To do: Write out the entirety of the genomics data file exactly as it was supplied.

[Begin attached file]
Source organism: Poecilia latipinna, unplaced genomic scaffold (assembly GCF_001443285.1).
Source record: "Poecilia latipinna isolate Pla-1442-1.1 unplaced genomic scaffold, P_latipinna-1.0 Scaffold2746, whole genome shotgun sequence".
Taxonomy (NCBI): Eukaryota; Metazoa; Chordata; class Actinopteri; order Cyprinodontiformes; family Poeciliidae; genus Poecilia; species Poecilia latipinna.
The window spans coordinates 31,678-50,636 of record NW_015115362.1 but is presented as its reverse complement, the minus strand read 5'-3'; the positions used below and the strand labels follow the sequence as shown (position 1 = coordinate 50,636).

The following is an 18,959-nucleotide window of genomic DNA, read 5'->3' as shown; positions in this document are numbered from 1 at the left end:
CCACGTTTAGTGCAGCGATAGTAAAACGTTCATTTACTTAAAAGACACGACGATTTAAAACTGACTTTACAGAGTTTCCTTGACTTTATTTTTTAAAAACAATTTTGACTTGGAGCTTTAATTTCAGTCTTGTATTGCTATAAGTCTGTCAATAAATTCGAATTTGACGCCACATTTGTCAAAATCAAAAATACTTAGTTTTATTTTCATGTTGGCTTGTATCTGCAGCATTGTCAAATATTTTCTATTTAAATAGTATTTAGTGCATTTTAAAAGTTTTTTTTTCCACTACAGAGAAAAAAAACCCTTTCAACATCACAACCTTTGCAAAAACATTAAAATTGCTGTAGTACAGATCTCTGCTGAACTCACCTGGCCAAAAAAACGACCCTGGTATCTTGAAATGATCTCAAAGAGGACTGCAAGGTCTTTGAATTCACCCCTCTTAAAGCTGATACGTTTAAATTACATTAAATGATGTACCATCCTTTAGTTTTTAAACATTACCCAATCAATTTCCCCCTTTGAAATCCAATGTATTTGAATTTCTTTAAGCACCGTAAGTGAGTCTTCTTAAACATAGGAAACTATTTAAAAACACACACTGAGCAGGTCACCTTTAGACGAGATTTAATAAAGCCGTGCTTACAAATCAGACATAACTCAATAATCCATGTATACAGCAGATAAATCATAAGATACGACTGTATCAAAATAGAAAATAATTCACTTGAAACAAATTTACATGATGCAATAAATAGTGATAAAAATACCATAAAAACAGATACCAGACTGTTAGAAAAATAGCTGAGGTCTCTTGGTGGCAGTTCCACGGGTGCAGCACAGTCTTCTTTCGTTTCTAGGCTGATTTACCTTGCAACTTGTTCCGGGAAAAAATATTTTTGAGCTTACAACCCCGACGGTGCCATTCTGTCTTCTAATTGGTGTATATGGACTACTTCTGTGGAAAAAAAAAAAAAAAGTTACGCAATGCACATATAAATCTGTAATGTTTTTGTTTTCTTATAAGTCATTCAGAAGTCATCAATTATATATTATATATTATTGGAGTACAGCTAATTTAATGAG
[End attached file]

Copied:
Source organism: Poecilia latipinna, unplaced genomic scaffold (assembly GCF_001443285.1).
Source record: "Poecilia latipinna isolate Pla-1442-1.1 unplaced genomic scaffold, P_latipinna-1.0 Scaffold2746, whole genome shotgun sequence".
Taxonomy (NCBI): Eukaryota; Metazoa; Chordata; class Actinopteri; order Cyprinodontiformes; family Poeciliidae; genus Poecilia; species Poecilia latipinna.
The window spans coordinates 31,678-50,636 of record NW_015115362.1 but is presented as its reverse complement, the minus strand read 5'-3'; the positions used below and the strand labels follow the sequence as shown (position 1 = coordinate 50,636).

The following is an 18,959-nucleotide window of genomic DNA, read 5'->3' as shown; positions in this document are numbered from 1 at the left end:
CCACGTTTAGTGCAGCGATAGTAAAACGTTCATTTACTTAAAAGACACGACGATTTAAAACTGACTTTACAGAGTTTCCTTGACTTTATTTTTTAAAAACAATTTTGACTTGGAGCTTTAATTTCAGTCTTGTATTGCTATAAGTCTGTCAATAAATTCGAATTTGACGCCACATTTGTCAAAATCAAAAATACTTAGTTTTATTTTCATGTTGGCTTGTATCTGCAGCATTGTCAAATATTTTCTATTTAAATAGTATTTAGTGCATTTTAAAAGTTTTTTTTTCCACTACAGAGAAAAAAAACCCTTTCAACATCACAACCTTTGCAAAAACATTAAAATTGCTGTAGTACAGATCTCTGCTGAACTCACCTGGCCAAAAAAACGACCCTGGTATCTTGAAATGATCTCAAAGAGGACTGCAAGGTCTTTGAATTCACCCCTCTTAAAGCTGATACGTTTAAATTACATTAAATGATGTACCATCCTTTAGTTTTTAAACATTACCCAATCAATTTCCCCCTTTGAAATCCAATGTATTTGAATTTCTTTAAGCACCGTAAGTGAGTCTTCTTAAACATAGGAAACTATTTAAAAACACACACTGAGCAGGTCACCTTTAGACGAGATTTAATAAAGCCGTGCTTACAAATCAGACATAACTCAATAATCCATGTATACAGCAGATAAATCATAAGATACGACTGTATCAAAATAGAAAATAATTCACTTGAAACAAATTTACATGATGCAATAAATAGTGATAAAAATACCATAAAAACAGATACCAGACTGTTAGAAAAATAGCTGAGGTCTCTTGGTGGCAGTTCCACGGGTGCAGCACAGTCTTCTTTCGTTTCTAGGCTGATTTACCTTGCAACTTGTTCCGGGAAAAAATATTTTTGAGCTTACAACCCCGACGGTGCCATTCTGTCTTCTAATTGGTGTATATGGACTACTTCTGTGGAAAAAAAAAAAAAAAGTTACGCAATGCACATATAAATCTGTAATGTTTTTGTTTTCTTATAAGTCATTCAGAAGTCATCAATTATATATTATATATTATTGGAGTACAGCTAATTTAATGAG